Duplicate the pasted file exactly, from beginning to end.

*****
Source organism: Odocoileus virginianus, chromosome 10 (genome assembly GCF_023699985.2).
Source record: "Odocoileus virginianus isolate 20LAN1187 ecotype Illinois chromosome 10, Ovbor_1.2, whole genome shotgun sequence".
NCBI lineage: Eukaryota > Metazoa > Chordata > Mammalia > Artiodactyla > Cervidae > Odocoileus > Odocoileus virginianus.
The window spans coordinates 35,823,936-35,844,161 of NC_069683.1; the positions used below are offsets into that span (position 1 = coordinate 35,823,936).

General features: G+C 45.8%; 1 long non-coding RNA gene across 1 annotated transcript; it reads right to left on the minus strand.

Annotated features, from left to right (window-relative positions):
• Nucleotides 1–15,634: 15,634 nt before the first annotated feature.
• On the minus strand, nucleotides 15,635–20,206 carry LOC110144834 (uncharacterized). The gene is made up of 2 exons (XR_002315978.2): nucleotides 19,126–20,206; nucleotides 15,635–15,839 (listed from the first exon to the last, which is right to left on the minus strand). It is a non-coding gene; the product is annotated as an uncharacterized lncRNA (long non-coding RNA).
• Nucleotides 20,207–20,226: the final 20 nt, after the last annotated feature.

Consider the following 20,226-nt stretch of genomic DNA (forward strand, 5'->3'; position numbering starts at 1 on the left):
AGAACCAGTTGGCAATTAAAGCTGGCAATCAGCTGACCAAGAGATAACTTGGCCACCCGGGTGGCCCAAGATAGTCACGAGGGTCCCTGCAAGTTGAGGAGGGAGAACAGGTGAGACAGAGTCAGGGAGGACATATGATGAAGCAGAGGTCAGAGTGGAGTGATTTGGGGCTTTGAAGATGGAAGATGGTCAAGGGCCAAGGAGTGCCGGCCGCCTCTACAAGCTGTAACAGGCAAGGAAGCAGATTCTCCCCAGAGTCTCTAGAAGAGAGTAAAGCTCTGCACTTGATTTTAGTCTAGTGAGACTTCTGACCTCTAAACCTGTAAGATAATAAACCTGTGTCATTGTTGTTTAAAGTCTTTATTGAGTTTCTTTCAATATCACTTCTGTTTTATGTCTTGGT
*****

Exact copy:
Source organism: Odocoileus virginianus, chromosome 10 (genome assembly GCF_023699985.2).
Source record: "Odocoileus virginianus isolate 20LAN1187 ecotype Illinois chromosome 10, Ovbor_1.2, whole genome shotgun sequence".
NCBI lineage: Eukaryota > Metazoa > Chordata > Mammalia > Artiodactyla > Cervidae > Odocoileus > Odocoileus virginianus.
The window spans coordinates 35,823,936-35,844,161 of NC_069683.1; the positions used below are offsets into that span (position 1 = coordinate 35,823,936).

General features: G+C 45.8%; 1 long non-coding RNA gene across 1 annotated transcript; it reads right to left on the minus strand.

Annotated features, from left to right (window-relative positions):
• Nucleotides 1–15,634: 15,634 nt before the first annotated feature.
• On the minus strand, nucleotides 15,635–20,206 carry LOC110144834 (uncharacterized). The gene is made up of 2 exons (XR_002315978.2): nucleotides 19,126–20,206; nucleotides 15,635–15,839 (listed from the first exon to the last, which is right to left on the minus strand). It is a non-coding gene; the product is annotated as an uncharacterized lncRNA (long non-coding RNA).
• Nucleotides 20,207–20,226: the final 20 nt, after the last annotated feature.

Consider the following 20,226-nt stretch of genomic DNA (forward strand, 5'->3'; position numbering starts at 1 on the left):
AGAACCAGTTGGCAATTAAAGCTGGCAATCAGCTGACCAAGAGATAACTTGGCCACCCGGGTGGCCCAAGATAGTCACGAGGGTCCCTGCAAGTTGAGGAGGGAGAACAGGTGAGACAGAGTCAGGGAGGACATATGATGAAGCAGAGGTCAGAGTGGAGTGATTTGGGGCTTTGAAGATGGAAGATGGTCAAGGGCCAAGGAGTGCCGGCCGCCTCTACAAGCTGTAACAGGCAAGGAAGCAGATTCTCCCCAGAGTCTCTAGAAGAGAGTAAAGCTCTGCACTTGATTTTAGTCTAGTGAGACTTCTGACCTCTAAACCTGTAAGATAATAAACCTGTGTCATTGTTGTTTAAAGTCTTTATTGAGTTTCTTTCAATATCACTTCTGTTTTATGTCTTGGT